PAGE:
The fiberglass boat-building industry has undergone tremendous evolutionary changes in the past decade. Today, an increasing number of companies are building boats using the latest foam-coring materials and high-tech resins, glues and fabrics to increase strength while saving weight.
It wasn't always so. Those of you old enough to remember the early days of fiberglass boat-building will recall that back in the early 1960s companies like Bertram and Hatteras were producing boats with massive wood stringers and bulkheads, and hulls built of layer upon layer of glass. The old joke was that no one knew just how much glass you needed, so they would slap on a couple of extra layers just in case.
Lots of these early boats are still with us, of course, because they were built like tanks. The heavy hulls ran well in rough water, but were somewhat slow, wet, and not very fuel-efficient. That didn't matter in the mid-'60s, when gas wars drove fuel prices to as low as 30 cents a gallon, but all that changed with the Arab oil embargo of the early '70s. Fuel-efficiency suddenly became very important. Then, in the '80s, everyone decided they wanted their boats to be fast. Slow was out, and manufacturers rushed to find ways to lighten hulls without compromising strength.
Smaller boats had some of these same problems, too. Early fiberglass flats skiffs were heavy and drew too much water for extreme shallow-water fishing. And to get the speed one needed to travel across large bodies of water, higher horsepower outboards were hung on the transoms, thereby adding even more weight and exacerbating the problem. Fortunately, help was on the way in the form of space-age materials.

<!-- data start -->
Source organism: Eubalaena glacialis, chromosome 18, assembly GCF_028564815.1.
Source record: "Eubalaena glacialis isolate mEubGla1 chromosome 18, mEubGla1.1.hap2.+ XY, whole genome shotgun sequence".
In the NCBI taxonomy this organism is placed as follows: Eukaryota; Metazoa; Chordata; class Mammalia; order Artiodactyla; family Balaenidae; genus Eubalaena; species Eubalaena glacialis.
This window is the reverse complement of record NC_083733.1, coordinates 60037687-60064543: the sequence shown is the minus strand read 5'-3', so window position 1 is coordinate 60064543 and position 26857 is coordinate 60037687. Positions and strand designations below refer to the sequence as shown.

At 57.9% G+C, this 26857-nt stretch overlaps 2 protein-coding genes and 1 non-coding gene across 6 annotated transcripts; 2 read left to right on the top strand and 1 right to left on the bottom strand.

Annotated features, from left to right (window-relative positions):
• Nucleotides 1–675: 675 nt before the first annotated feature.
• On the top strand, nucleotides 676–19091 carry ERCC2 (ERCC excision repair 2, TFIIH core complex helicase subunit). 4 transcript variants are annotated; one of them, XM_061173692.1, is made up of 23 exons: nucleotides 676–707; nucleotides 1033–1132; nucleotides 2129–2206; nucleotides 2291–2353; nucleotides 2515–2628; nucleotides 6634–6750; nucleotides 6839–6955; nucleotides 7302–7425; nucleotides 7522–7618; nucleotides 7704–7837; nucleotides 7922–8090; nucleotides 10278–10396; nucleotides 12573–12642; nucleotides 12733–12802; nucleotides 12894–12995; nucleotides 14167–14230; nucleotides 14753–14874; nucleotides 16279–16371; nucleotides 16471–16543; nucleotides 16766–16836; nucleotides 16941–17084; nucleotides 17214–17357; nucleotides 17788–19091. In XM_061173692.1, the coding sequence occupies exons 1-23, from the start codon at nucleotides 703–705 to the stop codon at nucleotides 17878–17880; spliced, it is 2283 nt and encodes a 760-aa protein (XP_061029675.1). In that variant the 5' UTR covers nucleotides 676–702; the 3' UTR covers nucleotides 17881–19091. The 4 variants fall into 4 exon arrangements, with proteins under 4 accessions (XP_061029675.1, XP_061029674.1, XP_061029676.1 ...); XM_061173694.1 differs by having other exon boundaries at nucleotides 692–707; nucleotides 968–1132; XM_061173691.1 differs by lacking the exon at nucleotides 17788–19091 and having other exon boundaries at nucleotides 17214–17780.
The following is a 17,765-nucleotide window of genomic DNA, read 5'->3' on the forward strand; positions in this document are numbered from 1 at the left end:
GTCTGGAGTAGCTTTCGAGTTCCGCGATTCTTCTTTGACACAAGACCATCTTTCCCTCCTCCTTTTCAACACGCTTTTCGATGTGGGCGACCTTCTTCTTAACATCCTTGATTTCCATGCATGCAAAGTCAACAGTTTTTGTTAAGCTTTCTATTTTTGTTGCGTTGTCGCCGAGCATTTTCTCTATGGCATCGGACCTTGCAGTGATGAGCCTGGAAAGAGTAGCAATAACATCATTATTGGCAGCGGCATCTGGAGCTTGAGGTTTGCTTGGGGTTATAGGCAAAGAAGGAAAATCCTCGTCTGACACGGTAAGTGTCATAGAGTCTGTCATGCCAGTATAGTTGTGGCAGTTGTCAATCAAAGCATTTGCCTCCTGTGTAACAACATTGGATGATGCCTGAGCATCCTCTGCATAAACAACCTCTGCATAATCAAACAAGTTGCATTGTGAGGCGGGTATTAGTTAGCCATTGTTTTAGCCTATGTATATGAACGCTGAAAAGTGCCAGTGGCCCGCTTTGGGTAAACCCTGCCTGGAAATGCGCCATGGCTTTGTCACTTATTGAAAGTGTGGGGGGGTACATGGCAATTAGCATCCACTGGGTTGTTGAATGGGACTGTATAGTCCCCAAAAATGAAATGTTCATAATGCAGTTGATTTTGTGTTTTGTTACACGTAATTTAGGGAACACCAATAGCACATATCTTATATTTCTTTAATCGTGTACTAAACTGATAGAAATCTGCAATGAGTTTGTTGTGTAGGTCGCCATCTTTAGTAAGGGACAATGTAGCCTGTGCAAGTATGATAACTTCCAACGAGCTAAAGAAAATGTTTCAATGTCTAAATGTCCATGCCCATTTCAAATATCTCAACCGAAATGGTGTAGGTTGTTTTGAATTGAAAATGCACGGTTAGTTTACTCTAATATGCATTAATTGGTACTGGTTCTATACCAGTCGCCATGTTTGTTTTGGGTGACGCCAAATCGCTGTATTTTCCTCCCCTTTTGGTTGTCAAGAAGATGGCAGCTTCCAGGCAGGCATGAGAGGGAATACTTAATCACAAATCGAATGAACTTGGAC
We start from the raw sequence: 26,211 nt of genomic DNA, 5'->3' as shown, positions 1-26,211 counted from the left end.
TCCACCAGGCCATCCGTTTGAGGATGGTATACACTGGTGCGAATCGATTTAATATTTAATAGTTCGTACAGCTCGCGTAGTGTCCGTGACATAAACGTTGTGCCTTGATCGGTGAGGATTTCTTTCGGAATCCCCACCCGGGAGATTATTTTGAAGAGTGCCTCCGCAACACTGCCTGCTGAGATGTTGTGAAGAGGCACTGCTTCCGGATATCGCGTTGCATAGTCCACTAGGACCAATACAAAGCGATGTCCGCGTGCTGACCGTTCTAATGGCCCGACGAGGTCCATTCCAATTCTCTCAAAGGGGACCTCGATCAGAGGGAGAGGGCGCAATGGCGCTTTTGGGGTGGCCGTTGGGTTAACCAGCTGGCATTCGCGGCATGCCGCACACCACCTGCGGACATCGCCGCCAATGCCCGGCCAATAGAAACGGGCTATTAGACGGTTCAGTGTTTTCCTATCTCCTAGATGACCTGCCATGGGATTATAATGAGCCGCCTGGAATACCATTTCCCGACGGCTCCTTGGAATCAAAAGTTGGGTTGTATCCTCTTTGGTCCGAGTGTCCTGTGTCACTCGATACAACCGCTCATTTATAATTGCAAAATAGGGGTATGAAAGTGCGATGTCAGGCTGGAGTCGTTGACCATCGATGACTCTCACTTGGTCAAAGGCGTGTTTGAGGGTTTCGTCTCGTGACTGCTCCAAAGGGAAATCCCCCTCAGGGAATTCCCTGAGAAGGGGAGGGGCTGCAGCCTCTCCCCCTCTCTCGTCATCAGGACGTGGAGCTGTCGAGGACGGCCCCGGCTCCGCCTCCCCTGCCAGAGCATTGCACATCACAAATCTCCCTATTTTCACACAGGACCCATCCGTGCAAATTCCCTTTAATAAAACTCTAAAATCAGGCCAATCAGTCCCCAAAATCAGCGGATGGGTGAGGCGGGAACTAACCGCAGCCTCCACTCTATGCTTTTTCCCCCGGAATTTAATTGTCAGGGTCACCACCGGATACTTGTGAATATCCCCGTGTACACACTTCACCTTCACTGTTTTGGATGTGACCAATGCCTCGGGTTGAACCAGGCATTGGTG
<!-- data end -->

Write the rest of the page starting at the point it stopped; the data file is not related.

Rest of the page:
New Materials, Techniques
In the offshore world, companies like Hydra-Sports and Mako experimented with Kevlar in their hulls early on. Kevlar is a synthetic fiber developed by DuPont that is three times stronger than aluminum of equal weight, and 43 percent lighter than an equal amount of fiberglass, yet almost twice as stiff as glass. It also has more than ten times the impact resistance of 100-percent fiberglass.
Lightweight coring materials were also developed to replace wood as a structural material in stringers and bulkheads. High-tech foams arrived on the scene, offering very high densities and strength, at a mere fraction of the weight of wood. The combination of these coring materials and synthetic fabrics allowed builders to create lighter and stronger hulls.
Experimentation with new materials, techniques and technology continues, so we thought it would be interesting to check in with a company on the cutting edge of boat building. At this year's Miami Boat Show, one of the most talked-about new boats came from the Maverick Boat Company, known worldwide as a builder of high-quality flats skiffs. Maverick's new Mirage HPX Tunnel is a high-tech, tunnel-hull skiff built using the latest fabrics and coring materials, and the tunnel in the aft section of the hull allows the engine to be mounted much higher. A vee-hull version will be produced later.
Obviously, weight is a primary concern with a highly technical shallow-water skiff like this, and Maverick President Scott Deal says that the HPX Tunnel wasn't developed just for the sake of using new methods and materials. "Technology is not the end unto itself," Scott says. "Our ultimate goal was to build a shallow-draft boat that fishes well."
Birth of a Flats Skiff
We went to Maverick's factory in Fort Pierce, Florida, to watch an HPX Tunnel being built. Paul Ellig, Maverick's head of Engineering and Product Development, took us through the process step by step.
Ellig explained that the boat is built without a stringer system. Instead, layers of carbon/Kevlar fiber material and a Kevlar hybrid are used to create stiffness. Both carbon fiber and Kevlar offer outstanding stiffness without adding a lot of weight.